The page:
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Why IBM's Hybrid “No-Single-Way” Is a Good Plan

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Why IBM's Hybrid “No-Single-Way” Is a Good Plan

IBM is tackling a lot of fields at once, cloud and otherwise, and some of them overlap. While that might seem inefficient, it actually might be the way of the future.

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I got to spend a few days hearing IBM’s cloud plans at IBM Interconnect, including a presentation, dinner, and guest blogging. 

As part of their CloudMinds group, we’re encouraged to look at the big picture of the conference, and there’s a lot to take in. IBM has serious activity around machine learning, cognitive, serverless, functional languages, blockchain, platform and infrastructure-as-a-service. Frankly, that’s a confusing array of technologies.

Does this laundry list of technologies fit into a unified strategy? No, and that’s THE POINT.

Anyone who thinks they can predict a definitive right mix of technologies to solve customer problems is not paying attention to the pace of innovation. IBM is listening to their customers and hearing that needs are expanding not consolidating. In this type of market, limiting choice hurts customers.

That means that a hybrid strategy with overlapping offerings serves their customers interests.

IBM has the luxury and scale of being able to chase multiple technologies to find winners. Of course, there’s a danger of hanging on to losers too long too. So far, it looks like they are doing a good job of riding that sweet spot. Their agility here may be the only way that they can reasonably find a chink in Amazon’s cloud armour.

While the hybrid story is harder to tell, it’s the right one for this market.

Four Posts For Deeper Reading

The posts below cover a broad range of topics! Chris Ferris and I did some serious writing about collaboration and my DevOps/Hybrid post has been getting some attention. It’s all recommended reading so I’ve included some highlights.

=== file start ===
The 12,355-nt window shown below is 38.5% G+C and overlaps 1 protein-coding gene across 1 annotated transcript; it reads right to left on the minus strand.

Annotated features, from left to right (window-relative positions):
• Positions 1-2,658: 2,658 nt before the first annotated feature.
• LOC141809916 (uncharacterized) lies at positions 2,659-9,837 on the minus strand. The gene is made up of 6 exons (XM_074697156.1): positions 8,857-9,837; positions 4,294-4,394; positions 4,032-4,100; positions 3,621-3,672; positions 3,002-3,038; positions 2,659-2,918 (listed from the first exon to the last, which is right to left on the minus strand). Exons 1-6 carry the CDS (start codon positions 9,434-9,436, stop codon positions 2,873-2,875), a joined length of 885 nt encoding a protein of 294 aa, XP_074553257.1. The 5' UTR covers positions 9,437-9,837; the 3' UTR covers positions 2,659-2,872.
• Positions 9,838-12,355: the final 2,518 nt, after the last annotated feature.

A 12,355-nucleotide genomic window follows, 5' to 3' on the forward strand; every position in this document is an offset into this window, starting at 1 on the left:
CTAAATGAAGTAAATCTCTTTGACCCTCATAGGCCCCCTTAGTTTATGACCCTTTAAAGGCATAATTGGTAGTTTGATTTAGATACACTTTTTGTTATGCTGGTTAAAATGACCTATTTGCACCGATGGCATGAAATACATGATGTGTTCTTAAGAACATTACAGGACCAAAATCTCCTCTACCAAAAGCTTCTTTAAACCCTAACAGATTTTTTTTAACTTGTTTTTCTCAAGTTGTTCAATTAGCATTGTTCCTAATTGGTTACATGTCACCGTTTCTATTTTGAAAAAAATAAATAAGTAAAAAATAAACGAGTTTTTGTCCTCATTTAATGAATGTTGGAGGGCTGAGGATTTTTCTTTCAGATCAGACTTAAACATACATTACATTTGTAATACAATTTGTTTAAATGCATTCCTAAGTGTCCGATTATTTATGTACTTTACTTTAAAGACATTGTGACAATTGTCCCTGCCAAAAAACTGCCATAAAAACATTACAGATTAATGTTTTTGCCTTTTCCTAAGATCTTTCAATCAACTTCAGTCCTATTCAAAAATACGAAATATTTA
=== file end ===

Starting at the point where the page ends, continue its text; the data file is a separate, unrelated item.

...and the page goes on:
CloudMinds Tackle the Future of Cognitive in Las Vegas Huddle

Rob is part of the IBM CloudMinds group that meets occasionally to discuss rising cloud, infrastructure and technology challenges.

“Cognitive cannot and will not exist without trust. Humans will not trust cognitive unless we can show that our cognitive solutions understand them.”

How Open Communities Can Hurt, and Help, Interoperability

The days of using open software passively from vendors are past, users need to have a voice and opinion about project governance. This post is a joint effort with Rob Hirschfeld, RackN, and Chris Ferris, IBM, based on their IBM Interconnect 2017 “Open Cloud Architecture: Think You Can Out-Innovate the Best of the Rest?” presentation.”

When DevOps and Hybrid Collide (2017 Trendlines)

“We’ve clearly learned that DevOps automation pays back returns in agility and performance. Originally, small-batch, lean thinking was counter-intuitive. Now it’s time to make similar investments in hybrid automation so that we can leverage the most innovation available in IT today.”

Open Source Collaboration: The Power of No and Interoperability

Users and operators can put significant pressure on project leaders and vendors to ensure that the platforms are interoperable. “

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Topics:
cloud ,cognitive computing ,infrastructure as a service ,serverless

Published at DZone with permission of Rob Hirschfeld, DZone MVB. See the original article here.

Opinions expressed by DZone contributors are their own.

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